HUNTSVILLE, Ala. (WAFF/Gray News) – A woman in Alabama is out $430,000 to multiple men due to a romance scam. These scams are on the rise and prey on lonely widows.
Dr. Bonnie Libhart fell victim to three men over the span of eight years online.
She recently learned it was all a scam and stopped sending money last week. One man who was supposed to receive money from her Tuesday texted her during an interview with WAFF.
“I’m sorry, my love, for not texting you,” the man texted her.
Libhart sent pictures back and forth with these men, prayed with them and talked about a life together. All three men lived overseas and started asking for money months into the relationship.
“I had $430,000 in my bank account. Then I had on the house $650,000, and I got a reverse mortgage on it after I spent all the money, and I just kept sending money,” Libhart said.
She says it began about two years after her husband suddenly died.
“I had no clue,” Libhart said. “I believed them. I wanted to get married again.”
Libhart said one of her friends tried to warn her, but she was convinced the men were legit.
“I said no, ‘This guy and I talk about the lord back and forth, and we pray together.’ She said, ‘Well, we have a thing going on at the Baptist church in Huntsville for fraud and romance scam,’” Libhart said.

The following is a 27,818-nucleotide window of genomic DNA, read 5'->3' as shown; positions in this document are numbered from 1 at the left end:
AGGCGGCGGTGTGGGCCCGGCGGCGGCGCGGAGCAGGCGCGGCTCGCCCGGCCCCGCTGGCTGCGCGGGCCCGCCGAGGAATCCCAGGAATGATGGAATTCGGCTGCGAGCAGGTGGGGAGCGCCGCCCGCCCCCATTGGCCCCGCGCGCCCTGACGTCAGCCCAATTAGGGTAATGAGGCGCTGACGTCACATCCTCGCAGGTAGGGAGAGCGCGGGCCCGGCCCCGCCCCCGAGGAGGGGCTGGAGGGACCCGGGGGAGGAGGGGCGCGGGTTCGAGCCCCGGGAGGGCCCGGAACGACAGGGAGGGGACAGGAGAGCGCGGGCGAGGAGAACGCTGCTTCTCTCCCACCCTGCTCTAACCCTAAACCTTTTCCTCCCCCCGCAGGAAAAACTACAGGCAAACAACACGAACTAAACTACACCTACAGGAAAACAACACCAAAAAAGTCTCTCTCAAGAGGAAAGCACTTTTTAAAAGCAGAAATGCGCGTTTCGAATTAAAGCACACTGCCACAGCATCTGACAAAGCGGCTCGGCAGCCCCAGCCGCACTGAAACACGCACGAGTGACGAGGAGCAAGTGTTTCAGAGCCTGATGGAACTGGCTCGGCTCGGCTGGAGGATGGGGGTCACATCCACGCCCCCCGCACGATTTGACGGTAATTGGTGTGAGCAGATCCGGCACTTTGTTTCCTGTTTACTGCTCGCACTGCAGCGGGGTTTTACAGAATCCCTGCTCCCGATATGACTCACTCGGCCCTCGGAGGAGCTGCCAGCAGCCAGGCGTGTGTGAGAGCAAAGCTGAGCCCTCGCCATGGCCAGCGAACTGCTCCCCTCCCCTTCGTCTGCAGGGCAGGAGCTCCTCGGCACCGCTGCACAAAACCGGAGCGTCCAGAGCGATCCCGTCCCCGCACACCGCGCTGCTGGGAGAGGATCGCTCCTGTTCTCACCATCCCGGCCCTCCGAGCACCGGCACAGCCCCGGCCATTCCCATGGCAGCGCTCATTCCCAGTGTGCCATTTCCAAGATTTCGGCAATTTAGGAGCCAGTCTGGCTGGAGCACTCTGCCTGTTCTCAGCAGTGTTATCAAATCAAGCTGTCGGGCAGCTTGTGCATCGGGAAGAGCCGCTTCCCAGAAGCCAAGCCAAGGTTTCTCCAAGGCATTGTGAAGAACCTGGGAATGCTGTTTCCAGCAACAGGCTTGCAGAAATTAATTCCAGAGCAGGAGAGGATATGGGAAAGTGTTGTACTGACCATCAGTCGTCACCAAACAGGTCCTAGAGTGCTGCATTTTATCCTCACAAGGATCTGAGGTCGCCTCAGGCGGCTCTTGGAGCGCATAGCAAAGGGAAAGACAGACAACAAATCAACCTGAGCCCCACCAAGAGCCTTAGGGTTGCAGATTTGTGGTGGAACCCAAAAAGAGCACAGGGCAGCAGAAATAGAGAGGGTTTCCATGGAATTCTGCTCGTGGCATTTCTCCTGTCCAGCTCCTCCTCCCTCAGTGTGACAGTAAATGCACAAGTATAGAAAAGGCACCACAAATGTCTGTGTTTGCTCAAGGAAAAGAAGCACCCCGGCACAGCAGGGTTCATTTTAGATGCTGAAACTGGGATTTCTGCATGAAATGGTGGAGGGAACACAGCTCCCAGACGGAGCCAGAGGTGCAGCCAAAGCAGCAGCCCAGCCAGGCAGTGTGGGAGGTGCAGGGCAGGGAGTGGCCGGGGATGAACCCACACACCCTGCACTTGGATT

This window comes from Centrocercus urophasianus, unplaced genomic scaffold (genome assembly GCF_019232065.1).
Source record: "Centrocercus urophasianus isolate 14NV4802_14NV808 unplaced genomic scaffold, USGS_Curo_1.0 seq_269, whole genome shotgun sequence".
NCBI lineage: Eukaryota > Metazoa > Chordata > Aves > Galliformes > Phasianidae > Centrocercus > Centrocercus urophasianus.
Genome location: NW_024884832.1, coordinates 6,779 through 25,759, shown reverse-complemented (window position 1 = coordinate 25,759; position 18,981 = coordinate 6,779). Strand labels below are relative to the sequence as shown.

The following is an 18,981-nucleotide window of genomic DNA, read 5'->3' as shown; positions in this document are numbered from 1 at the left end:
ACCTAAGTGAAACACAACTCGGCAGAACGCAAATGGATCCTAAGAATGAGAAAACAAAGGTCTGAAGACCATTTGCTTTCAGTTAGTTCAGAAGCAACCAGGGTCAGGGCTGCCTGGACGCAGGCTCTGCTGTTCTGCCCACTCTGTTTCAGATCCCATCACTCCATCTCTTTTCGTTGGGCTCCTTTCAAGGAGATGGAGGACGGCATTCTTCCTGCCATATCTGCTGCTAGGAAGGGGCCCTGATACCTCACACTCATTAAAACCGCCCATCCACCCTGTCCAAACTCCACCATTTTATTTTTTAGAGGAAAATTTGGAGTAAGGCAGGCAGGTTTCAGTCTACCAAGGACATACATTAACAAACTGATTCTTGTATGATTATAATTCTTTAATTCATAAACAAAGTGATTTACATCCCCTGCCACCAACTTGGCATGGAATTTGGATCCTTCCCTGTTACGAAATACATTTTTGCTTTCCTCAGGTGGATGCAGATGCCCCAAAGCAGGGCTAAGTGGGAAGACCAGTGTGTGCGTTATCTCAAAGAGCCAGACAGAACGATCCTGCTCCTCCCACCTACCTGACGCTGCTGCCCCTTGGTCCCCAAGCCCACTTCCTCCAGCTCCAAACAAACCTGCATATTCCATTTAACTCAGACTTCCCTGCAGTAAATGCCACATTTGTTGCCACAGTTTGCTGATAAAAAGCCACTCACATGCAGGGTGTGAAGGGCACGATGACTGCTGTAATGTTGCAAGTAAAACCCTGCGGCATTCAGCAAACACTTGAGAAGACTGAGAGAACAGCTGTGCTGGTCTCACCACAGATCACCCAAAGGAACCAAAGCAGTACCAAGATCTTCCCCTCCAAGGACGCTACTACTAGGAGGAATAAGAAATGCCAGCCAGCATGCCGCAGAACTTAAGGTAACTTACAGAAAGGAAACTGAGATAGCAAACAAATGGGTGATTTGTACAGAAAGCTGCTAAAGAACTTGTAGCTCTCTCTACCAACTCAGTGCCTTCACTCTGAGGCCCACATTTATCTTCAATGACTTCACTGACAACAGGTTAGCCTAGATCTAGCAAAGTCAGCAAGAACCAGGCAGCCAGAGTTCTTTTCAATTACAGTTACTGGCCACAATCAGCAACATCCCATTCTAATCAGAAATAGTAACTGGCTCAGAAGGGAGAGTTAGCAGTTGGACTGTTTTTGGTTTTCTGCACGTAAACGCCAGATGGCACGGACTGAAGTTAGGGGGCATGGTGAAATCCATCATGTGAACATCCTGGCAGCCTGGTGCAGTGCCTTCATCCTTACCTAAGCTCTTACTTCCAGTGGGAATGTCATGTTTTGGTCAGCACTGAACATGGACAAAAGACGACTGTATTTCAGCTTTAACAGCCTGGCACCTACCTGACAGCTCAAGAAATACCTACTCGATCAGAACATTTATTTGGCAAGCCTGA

Libhart said her bank even called concerned about where she was sending all of her money.
“I am not going to do that anymore,” Libhart said.
According to the Federal Trade Commission, more consumers than ever are falling for romance scammers. They reported victims losing $547 million in 2021.
The BBB offers the following advice:
- Be wary if you meet someone online and they are quick to move communication off of social media.
- Also, scammers will hint at financial troubles before ever asking you for money.
- Lastly, a catfisher will begin speaking of a future together and tell you they love you quickly.
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